The effort Nick expended on his pupils, inside and beyond the classroom, was all‐consuming but must have had a cost. He retired very early in 1997 to pursue history through other channels but with undimmed enthusiasm. He had already published one major synthetic work, The Myth of Absolutism: Change and Continuity in Early Modern Monarchy (1992), which spanned from Britain to Russia between the fifteenth and the nineteenth centuries. He was touchingly proud that his provocations stirred debate and that the book’s pan‐European sweep earned translations into German, Italian and Russian as well as a conference in Münster ferociously contesting its arguments: rare accolades for any historian but unique for a retired schoolteacher. He held a Schoolmaster Fellowship at St John’s College, Cambridge, while writing it and later became a Fellow of the Royal Historical Society in recognition of his contributions to early modern history.
In retirement, Nick painstakingly, and somewhat painfully, wrote a sequel to his first book. The Zenith of European Monarchy and its Elites: The Politics of Culture, 1650–1750 (2010) showcased his ever‐expanding erudition and distilled generations of scholarship on the cultural politics of power and the political power of culture in a pivotal period. He also taught occasionally at the University of Manchester, wrote for History Today and edited History Review, its sibling magazine aimed squarely at sixth-formers. For many years, the highlight of his social calendar was the annual History Today awards party each January.
Nick taught you how to think by showing you how to write. Grab the reader’s attention. Keep sentences punchy. Avoid clichés like the plague (but never miss a good metaphor). Make every paragraph a miniature essay. And say what you mean even if you don’t always mean what you say. In short, he passed on the classical art of rhetoric—after all, he taught at a 15th‐century grammar school—combined with the Augustan virtues of Pope and Johnson, liberally laced with caustic Humean scepticism and the wit of his great intellectual hero, Voltaire.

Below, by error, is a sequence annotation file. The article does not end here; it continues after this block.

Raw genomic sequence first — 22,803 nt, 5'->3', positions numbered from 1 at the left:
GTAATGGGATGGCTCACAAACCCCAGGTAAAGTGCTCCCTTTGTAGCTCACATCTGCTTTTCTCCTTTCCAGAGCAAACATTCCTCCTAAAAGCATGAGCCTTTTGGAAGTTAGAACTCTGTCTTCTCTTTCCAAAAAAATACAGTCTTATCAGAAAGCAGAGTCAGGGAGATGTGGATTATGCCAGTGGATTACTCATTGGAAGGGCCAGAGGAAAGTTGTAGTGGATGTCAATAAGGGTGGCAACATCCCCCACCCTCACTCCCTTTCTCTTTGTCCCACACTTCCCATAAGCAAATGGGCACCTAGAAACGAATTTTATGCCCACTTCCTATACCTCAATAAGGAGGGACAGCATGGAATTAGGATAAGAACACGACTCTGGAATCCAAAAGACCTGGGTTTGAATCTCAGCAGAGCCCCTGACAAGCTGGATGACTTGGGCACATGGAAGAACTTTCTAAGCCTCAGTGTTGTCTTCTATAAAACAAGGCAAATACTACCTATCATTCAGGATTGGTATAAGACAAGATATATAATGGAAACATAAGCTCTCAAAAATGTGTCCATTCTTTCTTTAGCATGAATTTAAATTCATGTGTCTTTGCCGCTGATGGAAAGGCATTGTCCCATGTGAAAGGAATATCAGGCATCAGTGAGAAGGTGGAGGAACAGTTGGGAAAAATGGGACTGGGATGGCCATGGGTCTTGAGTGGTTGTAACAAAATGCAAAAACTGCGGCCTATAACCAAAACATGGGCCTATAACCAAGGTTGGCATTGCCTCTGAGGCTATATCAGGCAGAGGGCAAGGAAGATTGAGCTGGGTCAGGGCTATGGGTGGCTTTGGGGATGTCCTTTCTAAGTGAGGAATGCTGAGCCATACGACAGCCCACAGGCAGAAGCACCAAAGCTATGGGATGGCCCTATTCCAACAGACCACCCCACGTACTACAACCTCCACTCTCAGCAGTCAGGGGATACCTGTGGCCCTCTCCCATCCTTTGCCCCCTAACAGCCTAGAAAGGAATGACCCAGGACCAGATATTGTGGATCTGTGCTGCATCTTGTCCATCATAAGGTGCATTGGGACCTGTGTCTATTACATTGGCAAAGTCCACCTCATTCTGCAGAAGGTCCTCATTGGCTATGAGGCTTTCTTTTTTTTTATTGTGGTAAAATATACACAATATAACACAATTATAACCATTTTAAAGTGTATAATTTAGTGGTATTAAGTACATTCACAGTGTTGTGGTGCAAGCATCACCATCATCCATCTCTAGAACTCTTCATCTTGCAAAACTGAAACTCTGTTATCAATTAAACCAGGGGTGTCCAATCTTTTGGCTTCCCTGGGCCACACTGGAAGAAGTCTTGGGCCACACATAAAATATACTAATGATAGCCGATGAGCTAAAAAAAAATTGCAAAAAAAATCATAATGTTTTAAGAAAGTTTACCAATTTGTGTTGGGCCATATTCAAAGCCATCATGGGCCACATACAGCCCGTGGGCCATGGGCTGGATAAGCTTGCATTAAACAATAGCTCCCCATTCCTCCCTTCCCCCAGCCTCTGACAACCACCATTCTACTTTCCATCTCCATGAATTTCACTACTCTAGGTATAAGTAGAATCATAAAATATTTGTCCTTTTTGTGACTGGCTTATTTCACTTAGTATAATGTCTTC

If I can turn a proper sentence, it’s thanks to Nick. If I can make a halfway decent argument or hold my own in debate, that’s his doing, too, not least because our politics increasingly diverged so that our conversations became more hammer- and‐tongs over time. My lasting interests in early modern politics and culture are also his fault (or his achievement, given the rough material he had to work with). Nick made me a historian and showed me why history matters. He introduced me to Mozart’s operas, Fielding’s novels and the palace of Sanssouci—great gifts indeed, from a great teacher and a lifelong friend. His loss is incalculable, but then so is his legacy.
Lloyd C. Blankfein Professor of History and Chair, Department of History, Harvard University
† Forthcoming in History Today, 65, 11 (November 2015). My thanks to Graham Earles and Joe Bergin for sharing memories and to Paul Lay for commissioning this appreciation for a magazine close to Nick’s heart.
Nick Henshall,1944-2015, Pupil and Teacher at the School an appreciation by Mr Graham Earles (OS 1983)
Nick brightened and enriched the lives of those who knew him. Nineteenth-century Prussia, a place I had never previously heard of, suddenly became a matter of intense (and immediate) interest to me in 1980. Then, the issues multiplied; was Louis XIV’s foreign policy successful, was there a Tudor revolution in government, was Necker bound to fail? The questions just kept on coming, along with the inevitable essay tests. And all of this delivered by Nick with style, drive, total command of subject, and that wonderful, undulating, expressive voice.